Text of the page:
Research: Tracking Home Automation and Security Growth
The 2014 Home Systems Study delivers perspective from those on the frontlines looking to market, sell, install and service new offerings like smart locks, IP cameras and connected smoke detectors.
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While the introduction of smart devices as value additions to traditional security systems are transforming the industry, some classic security industry characteristics continue and beg for change. Traditionally, security has been adopted by households at the time of a move. There are efforts to change this, but to date, old patterns continue. Figure 2 provides responses by homeowners with professionally monitored security systems to Parks Associates’ Q1 2014 study about when the household acquired a security system.
- 75% report acquiring their current system at the time of a move
- 25% report that the system was already in the home when they moved in and they have not upgraded or replaced it yet
- 50% report that they acquired a security system or upgraded or replaced their security system within six months of their move
- Only 27% of households report acquiring a system that wasn’t there at the time of the move after living in the home for more than six months
As long as these patterns hold, the security industry is limiting its own market potential. Several providers, including AT&T Digital Life, ADT and Comcast, aim at changing this pattern and expanding their sales campaigns to home dwellers who haven’t recently moved and do not yet have a security system, but significant results are not yet visible. This timing pattern of security system adoption varies only a few points from Parks Associates’ surveys completed five or more years ago.
The challenge to lower attrition also remains. In its most recent report, ADT finds that attrition remains at 14%. That is one piece of unwelcome news among some of the company’s good news: sales are up and so is the attachment rate for Pulse additions, which raise both the average upfront price of a system and its recurring monthly revenue (RMR).
Parks Associates believes that attrition will decline; however, that attrition will decline as people adopt, become accustomed to, and learn to value the extra functions available with smart home devices and “connectedness” to their security systems. A year or so more is probably necessary to begin seeing measurably lower attrition rates. Lower attrition rates – that is, rates of 8% or better – are critical to the entire industry. The task of meeting and beating sales results of past years is hard, but having to replace canceled contracts at near or above 10% as well as gain enough new subscribers is daunting.
Changes Play to Security’s Strengths
While some patterns for the industry have not changed and require the industry’s constant attention for advances, there are real and meaningful changes that bode well. Emerging smart home and Internet of Things (IoT) trends represent powerful changes in benefits for all product types in the home, regardless of specific category. Current products are first or second generation; they will become smarter, more open, and more beneficial over time. Just remember: 10 years ago, there were no iPhone or Android smartphones. Laptops were well above $2,000 and five years ago, tablets didn’t exist. Technology advances reduce cost and improve products and systems. Moreover, the “cloud,” which allows some software functions to remain out of the home, creates easier upgrade potential to products and systems than has been previously available.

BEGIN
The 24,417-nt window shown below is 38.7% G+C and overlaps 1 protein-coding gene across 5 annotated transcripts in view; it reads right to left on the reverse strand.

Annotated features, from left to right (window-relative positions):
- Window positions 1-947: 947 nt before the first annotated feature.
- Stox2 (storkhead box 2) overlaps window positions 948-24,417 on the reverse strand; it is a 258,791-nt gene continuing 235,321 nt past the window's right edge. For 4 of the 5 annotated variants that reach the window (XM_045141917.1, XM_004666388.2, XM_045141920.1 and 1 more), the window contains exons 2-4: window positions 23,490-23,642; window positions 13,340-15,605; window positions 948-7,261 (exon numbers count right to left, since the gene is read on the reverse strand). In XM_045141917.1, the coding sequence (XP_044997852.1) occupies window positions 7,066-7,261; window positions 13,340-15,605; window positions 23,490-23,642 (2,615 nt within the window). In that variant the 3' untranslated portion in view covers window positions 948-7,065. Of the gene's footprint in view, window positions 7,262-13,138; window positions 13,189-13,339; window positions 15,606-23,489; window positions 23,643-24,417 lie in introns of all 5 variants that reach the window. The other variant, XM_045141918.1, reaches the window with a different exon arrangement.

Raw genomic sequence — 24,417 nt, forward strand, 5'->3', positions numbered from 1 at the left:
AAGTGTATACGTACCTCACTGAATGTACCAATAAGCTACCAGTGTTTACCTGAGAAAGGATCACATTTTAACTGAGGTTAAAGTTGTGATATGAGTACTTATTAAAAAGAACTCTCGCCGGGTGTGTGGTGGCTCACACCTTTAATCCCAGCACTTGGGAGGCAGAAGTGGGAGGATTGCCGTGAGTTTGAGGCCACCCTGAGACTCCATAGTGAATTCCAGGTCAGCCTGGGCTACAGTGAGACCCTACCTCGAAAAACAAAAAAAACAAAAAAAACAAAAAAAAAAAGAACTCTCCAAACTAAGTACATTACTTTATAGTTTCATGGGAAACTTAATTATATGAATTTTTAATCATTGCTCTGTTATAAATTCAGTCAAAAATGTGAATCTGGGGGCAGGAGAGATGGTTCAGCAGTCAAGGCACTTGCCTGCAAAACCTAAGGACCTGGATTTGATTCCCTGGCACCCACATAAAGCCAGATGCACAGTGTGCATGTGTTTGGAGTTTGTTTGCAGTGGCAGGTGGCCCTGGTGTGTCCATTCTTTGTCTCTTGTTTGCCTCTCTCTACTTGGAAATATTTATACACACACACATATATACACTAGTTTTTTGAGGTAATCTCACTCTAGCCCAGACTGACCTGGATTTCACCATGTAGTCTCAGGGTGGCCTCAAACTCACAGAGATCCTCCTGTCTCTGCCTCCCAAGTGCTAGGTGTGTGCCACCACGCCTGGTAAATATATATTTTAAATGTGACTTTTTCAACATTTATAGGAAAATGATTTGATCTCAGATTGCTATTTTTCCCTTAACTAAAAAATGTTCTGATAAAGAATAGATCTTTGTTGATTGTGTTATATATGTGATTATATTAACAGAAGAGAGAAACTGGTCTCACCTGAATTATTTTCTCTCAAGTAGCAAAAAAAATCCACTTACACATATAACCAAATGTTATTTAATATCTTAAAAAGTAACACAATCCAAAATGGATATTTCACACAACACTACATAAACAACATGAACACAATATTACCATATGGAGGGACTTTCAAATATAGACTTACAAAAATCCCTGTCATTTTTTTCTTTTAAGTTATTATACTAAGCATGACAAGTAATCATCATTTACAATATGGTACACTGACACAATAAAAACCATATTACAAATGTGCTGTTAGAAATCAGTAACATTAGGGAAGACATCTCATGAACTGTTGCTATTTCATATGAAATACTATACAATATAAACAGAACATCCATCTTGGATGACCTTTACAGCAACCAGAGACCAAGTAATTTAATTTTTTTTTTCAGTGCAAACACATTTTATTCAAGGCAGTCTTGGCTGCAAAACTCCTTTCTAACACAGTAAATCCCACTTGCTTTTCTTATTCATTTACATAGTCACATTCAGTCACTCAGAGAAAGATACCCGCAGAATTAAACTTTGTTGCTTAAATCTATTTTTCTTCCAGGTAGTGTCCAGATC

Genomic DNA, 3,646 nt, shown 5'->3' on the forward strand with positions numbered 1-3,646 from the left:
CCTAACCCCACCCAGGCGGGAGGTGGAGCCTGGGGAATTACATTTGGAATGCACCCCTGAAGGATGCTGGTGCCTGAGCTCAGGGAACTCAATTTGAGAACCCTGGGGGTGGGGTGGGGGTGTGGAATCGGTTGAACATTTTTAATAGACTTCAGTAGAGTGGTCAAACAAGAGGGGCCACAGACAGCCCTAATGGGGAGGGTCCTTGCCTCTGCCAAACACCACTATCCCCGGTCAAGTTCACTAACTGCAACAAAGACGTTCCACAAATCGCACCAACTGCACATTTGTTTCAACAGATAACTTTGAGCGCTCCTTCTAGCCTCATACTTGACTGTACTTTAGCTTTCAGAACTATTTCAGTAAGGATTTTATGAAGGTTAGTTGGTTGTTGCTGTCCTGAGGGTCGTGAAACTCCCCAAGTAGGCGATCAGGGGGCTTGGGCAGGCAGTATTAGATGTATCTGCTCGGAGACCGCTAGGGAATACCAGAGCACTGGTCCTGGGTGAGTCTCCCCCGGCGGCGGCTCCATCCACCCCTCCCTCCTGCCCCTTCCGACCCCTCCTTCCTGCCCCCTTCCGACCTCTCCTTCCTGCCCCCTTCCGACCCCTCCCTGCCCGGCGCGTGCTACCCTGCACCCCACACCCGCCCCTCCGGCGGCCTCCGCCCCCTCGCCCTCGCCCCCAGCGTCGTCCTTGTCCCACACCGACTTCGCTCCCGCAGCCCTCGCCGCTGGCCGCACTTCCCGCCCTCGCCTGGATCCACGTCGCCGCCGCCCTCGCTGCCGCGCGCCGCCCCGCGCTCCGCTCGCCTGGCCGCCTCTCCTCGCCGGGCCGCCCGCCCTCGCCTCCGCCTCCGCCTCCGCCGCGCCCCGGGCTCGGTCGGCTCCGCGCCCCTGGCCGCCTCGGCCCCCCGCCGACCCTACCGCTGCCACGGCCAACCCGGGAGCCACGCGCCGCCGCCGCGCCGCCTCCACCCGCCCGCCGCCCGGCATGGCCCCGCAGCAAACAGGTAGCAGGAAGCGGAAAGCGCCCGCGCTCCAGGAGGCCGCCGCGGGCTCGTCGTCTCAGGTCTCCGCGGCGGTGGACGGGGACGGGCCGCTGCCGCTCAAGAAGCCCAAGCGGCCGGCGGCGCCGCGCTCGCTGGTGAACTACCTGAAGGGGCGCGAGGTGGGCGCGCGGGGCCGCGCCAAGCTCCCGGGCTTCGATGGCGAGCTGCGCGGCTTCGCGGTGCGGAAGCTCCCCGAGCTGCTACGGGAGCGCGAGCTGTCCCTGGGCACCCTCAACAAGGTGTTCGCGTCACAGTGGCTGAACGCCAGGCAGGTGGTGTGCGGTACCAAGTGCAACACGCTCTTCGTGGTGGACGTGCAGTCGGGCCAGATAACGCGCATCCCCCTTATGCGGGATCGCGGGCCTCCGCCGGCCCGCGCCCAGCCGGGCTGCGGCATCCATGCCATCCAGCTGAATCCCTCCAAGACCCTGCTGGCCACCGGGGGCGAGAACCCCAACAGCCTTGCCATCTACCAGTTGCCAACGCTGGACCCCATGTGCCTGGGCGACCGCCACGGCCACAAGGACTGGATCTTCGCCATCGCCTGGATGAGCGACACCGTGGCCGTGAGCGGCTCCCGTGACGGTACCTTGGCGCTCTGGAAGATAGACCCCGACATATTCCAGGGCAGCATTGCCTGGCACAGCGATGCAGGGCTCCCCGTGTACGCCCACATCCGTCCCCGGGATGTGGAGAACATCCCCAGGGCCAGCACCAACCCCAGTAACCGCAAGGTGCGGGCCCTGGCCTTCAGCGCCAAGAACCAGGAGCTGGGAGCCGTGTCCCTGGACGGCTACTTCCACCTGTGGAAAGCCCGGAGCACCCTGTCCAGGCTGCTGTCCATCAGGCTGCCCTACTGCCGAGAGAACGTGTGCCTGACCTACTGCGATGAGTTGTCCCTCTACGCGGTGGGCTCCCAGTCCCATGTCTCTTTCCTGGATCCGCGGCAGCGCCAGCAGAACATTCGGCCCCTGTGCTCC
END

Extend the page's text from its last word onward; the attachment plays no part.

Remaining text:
The security industry is at the heart of this transformation; its actions and activities over the next few years can cement its position for the smart home. And that is what the traditional players along with new participants (broadband providers) intend to accomplish.
Perhaps most importantly, dealers are selling to a changed consumer public. Figure 3 provides the percentage of households with at least one of the specified consumer electronics products as of Q1 2014. Highlighted are products particularly important to smart security and the smart home. Seve
nty-six percent of broadband households report having at least one smartphone (the average is 1.57). With ownership of a smartphone comes familiarity with apps and the expectation of access to just about everything when desired. Security dealers are adding the capability to access, control and receive alerts from their security systems at a quick pace (see next section); anytime access is valuable, even when it isn’t used on a daily basis. And while not all households yet stream video, more than 60% do from one or more devices. Connected gaming consoles are lead devices at this time, but smart TVs and streaming media players are joining them. All of these products create familiarity with the concept of connectedness, making the educational and marketing tasks for security and smart home device providers many fold easier than would have been true even five years ago. And IP cameras are diffusing into households: 17% of U.S. broadband households report the presence of network security cameras in 2014.
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